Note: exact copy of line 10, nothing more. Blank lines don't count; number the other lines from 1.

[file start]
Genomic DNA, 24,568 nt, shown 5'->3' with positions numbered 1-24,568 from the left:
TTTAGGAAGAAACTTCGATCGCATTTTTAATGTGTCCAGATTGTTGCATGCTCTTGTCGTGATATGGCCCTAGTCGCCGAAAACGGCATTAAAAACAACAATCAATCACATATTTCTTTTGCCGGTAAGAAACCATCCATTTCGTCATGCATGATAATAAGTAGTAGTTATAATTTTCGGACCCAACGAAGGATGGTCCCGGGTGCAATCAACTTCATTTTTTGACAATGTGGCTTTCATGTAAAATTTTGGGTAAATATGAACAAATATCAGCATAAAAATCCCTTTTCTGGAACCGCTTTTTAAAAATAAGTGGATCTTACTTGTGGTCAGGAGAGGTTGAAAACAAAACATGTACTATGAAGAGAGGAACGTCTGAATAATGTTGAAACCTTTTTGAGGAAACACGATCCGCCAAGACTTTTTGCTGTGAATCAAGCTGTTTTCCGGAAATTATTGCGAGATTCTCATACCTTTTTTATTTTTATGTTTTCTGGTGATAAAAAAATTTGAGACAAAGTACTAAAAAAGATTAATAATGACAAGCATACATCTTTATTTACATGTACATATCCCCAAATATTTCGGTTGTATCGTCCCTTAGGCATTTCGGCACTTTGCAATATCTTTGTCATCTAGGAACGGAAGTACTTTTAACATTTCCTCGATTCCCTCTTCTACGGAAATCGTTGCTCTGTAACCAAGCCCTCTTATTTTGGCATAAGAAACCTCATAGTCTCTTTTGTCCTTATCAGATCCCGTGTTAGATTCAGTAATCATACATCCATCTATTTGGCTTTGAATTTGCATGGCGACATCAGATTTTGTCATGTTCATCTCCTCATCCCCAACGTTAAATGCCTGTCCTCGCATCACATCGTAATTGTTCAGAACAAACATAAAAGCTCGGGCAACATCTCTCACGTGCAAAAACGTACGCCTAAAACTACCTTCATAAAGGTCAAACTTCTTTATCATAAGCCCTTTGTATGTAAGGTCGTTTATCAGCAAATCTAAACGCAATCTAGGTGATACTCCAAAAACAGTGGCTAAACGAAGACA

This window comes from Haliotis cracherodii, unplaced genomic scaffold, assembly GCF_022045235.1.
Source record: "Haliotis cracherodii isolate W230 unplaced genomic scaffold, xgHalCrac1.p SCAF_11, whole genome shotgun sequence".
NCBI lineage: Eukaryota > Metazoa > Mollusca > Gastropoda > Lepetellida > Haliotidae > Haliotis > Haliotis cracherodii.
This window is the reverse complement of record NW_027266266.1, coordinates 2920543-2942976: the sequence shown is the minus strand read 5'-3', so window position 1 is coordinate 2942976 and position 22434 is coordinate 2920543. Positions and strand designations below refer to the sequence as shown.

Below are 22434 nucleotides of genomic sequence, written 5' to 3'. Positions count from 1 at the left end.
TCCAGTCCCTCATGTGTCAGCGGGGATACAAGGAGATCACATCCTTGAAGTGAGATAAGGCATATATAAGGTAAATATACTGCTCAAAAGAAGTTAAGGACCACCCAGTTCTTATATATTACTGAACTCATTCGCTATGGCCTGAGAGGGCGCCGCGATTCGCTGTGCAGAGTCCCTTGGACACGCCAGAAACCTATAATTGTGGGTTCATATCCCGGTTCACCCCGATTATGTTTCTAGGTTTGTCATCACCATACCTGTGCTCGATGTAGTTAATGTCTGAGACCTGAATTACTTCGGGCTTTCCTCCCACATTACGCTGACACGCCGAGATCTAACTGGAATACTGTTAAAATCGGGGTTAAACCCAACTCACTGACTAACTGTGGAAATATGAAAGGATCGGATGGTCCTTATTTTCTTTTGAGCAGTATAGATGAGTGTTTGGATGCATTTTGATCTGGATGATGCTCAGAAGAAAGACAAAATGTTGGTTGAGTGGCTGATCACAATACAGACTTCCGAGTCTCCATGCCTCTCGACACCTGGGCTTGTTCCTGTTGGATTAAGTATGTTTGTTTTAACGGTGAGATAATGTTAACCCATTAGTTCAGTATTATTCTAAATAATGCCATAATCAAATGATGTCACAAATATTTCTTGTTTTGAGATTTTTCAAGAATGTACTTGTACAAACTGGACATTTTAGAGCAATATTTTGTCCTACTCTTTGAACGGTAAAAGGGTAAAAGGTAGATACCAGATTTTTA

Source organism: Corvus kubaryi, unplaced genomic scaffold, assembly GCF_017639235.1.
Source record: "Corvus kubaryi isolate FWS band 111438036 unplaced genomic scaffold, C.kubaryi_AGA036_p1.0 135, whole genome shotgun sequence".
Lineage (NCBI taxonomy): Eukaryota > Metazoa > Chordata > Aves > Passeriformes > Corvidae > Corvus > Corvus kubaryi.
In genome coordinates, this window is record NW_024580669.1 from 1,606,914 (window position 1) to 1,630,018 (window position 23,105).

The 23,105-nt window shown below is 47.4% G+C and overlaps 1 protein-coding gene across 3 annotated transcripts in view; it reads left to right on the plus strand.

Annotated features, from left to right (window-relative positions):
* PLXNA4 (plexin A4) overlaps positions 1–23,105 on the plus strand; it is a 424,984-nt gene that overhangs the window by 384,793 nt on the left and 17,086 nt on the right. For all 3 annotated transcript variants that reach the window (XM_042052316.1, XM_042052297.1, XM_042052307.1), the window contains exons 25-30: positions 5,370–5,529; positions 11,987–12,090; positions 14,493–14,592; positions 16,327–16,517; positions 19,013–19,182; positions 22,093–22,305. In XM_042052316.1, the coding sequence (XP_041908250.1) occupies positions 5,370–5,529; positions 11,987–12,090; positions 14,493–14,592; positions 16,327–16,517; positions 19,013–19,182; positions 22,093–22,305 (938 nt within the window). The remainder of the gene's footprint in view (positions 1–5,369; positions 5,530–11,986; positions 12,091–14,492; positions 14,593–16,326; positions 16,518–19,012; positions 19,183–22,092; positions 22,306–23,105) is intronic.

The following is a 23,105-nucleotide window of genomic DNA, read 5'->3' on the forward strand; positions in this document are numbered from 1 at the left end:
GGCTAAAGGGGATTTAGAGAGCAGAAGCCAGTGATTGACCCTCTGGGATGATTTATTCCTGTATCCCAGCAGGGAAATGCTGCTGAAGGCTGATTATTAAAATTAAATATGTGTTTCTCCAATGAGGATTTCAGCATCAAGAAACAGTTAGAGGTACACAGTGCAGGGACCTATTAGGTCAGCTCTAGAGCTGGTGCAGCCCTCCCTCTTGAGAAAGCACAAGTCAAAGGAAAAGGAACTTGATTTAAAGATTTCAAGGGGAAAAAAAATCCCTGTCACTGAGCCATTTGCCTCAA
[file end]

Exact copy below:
Source record: "Corvus kubaryi isolate FWS band 111438036 unplaced genomic scaffold, C.kubaryi_AGA036_p1.0 135, whole genome shotgun sequence".